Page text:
Performance Management: How HR leaders can help facilitate this in a remote environment
For many organisations, the transition to large-scale remote working in 2020 has been a bumpy one. This is especially the case for managers who would normally measure their employee’s performance based on what they see in the office. A more traditional management approach takes cues such as length of time spent in the office or looking over an employee’s shoulder to determine how hard their staff are actually working.
As many employees transitioned to remote work during the last six months, these cues have all but disappeared. It has left some managers asking their HR leaders a simple question – “How can I measure my employee’s performance in a remote environment?” HR leaders know that building trust between managers and remote workers is the absolute cornerstone of measuring remote employee performance, but here are some additional tips for successful performance management in 2020.
1. Shift towards measuring outputs rather than inputs
HR leaders understand that being present in an office or online is not the same as being productive. Encouraging managers to measure performance based on the achievement of outputs, as opposed to inputs (such as time spent online) will help to measure actions that actually contribute value to the company. Establishing a shared task list with an employee can help to get everyone on the same page in terms of priorities. For employees whose roles can’t really be appraised by outcomes, this BCG article highlights companies such as Apple who use a Net Promoter Score from internal customers to gauge performance.
2. Understand what you are measuring
Dispersed teams do run the risk of going off track, so it is important to make sure that teams are focused on your organisation’s current objectives and priorities. Performance management software can certainly help form company goals with employee goals in a remote environment. Company or team priorities may have changed during COVID-19, so many organisations are setting aside 12-month plans in favour of shorter planning cycles, such as quarterly. Organisational leaders also recognise that performance and productivity may have taken a hit in 2020 due to shifts in the economic and social environment. Company, team and individual goals and expectations need to be adjusted to reflect this.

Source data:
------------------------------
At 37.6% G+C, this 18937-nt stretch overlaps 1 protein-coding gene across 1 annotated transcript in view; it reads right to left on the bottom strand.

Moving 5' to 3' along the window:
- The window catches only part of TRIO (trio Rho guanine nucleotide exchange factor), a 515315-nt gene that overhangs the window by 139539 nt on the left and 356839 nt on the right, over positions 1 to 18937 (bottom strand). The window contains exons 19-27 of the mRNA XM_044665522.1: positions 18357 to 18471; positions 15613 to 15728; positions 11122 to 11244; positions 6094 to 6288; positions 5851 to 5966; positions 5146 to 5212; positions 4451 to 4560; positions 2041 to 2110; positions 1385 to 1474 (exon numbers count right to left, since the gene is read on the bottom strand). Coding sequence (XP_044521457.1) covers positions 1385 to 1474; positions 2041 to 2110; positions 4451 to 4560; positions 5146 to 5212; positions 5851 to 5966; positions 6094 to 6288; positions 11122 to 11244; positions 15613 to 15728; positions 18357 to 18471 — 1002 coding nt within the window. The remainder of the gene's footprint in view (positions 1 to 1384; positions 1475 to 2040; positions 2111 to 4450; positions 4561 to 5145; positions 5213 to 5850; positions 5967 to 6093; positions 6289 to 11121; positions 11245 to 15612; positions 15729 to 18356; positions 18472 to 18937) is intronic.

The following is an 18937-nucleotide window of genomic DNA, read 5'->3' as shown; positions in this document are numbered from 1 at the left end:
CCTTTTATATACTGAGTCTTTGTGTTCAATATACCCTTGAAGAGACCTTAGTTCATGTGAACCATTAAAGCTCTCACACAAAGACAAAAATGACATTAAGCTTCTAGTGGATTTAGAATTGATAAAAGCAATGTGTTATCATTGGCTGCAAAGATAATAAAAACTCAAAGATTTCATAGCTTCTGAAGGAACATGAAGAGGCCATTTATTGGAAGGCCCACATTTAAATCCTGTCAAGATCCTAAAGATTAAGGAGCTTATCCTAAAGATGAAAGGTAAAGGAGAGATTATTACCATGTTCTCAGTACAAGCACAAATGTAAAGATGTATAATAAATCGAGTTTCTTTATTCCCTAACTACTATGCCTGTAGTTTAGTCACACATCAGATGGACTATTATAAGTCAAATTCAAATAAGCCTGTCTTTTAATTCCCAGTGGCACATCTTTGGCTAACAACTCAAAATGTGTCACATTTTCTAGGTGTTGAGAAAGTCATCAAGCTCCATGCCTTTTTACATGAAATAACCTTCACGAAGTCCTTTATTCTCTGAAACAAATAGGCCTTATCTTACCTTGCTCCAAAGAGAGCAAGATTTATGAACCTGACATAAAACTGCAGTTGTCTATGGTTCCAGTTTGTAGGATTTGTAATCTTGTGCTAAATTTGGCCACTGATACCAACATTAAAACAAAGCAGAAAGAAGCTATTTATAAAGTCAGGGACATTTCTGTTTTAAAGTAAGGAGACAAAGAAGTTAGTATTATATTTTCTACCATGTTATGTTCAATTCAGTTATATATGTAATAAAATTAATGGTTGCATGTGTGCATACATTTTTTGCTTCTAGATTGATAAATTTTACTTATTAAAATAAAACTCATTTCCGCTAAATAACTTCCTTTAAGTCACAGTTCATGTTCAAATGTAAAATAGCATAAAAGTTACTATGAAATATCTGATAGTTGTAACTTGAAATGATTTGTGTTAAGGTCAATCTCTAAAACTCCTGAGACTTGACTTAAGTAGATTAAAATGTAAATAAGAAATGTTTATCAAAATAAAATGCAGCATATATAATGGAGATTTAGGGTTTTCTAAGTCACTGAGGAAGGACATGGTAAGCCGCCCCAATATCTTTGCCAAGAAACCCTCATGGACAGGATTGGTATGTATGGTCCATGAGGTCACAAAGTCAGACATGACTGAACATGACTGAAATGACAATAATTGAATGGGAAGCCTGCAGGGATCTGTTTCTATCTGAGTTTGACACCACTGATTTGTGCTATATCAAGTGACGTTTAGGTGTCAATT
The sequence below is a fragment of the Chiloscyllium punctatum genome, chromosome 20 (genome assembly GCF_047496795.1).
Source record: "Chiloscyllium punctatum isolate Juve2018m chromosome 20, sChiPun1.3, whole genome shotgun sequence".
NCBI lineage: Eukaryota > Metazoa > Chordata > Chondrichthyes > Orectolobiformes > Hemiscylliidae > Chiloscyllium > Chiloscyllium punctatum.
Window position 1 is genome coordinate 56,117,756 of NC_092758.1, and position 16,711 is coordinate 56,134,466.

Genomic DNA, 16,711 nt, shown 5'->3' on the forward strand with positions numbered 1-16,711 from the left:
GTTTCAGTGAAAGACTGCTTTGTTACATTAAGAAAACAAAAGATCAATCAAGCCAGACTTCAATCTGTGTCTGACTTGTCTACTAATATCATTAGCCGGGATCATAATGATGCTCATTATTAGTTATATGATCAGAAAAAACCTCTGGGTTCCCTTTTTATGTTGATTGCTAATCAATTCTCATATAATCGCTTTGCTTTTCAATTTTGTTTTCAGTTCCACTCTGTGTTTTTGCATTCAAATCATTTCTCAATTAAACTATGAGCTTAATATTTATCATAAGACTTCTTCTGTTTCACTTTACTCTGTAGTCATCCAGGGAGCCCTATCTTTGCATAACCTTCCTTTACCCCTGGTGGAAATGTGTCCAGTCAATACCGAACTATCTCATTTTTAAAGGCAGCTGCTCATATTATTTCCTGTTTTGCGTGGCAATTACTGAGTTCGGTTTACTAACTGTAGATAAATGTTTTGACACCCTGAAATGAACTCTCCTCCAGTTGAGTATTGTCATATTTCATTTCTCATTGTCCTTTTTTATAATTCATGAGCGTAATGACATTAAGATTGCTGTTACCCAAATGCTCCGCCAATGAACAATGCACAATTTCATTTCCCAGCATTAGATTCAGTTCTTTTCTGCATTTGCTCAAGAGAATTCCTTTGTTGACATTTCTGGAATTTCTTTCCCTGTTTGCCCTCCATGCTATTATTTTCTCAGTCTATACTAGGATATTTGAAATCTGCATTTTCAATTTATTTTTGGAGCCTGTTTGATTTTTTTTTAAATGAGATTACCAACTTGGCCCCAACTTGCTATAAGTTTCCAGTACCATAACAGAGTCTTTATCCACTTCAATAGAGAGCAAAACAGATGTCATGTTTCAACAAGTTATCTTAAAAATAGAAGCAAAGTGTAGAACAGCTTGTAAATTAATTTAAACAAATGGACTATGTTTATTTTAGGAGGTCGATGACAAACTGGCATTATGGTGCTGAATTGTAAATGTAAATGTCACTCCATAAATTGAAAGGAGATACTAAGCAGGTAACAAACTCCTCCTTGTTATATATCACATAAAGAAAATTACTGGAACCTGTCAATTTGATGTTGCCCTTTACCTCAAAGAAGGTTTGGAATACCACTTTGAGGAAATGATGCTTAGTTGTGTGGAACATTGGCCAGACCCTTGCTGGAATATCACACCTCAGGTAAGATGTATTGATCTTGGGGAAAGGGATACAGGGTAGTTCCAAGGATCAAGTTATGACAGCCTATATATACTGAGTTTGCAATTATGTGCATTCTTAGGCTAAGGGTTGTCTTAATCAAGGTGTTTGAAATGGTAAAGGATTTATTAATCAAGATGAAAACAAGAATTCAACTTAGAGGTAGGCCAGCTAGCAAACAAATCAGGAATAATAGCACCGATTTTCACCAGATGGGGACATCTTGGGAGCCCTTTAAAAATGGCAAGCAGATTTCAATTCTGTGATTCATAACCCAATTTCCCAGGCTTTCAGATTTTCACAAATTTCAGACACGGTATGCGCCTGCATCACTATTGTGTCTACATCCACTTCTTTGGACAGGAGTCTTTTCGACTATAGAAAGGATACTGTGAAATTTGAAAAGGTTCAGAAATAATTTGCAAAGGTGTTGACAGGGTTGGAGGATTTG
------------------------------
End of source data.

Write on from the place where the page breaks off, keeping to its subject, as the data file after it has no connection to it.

3. Don’t take employee underperformance at face value
Times are challenging in 2020, so if an employee is underperforming it is important to understand the root cause. Frequent communication is vital and can start with a simple question from a manager to find out what is going on in their employee’s life. Investigating any underlying organisational issues that are contributing to underperformance is also important. Could it be that an out-dated process or technology has made an employee’s job more difficult to complete?
4. Consider changes in your annual review
Many employees will be feeling more anxious than usual about their annual performance review. HR experts are recommending an empathetic approach to the review, focused more on teamwork and collaboration than traditional performance metrics. Aaron McEwan, VP of Research and Advisory at Gartner said in a recent HRM article that “We need to shift the focus to how our employees have behaved, how they have reacted to what we’ve thrown at them, what they’ve contributed, not just to the organisation, but to their peers and colleagues.”
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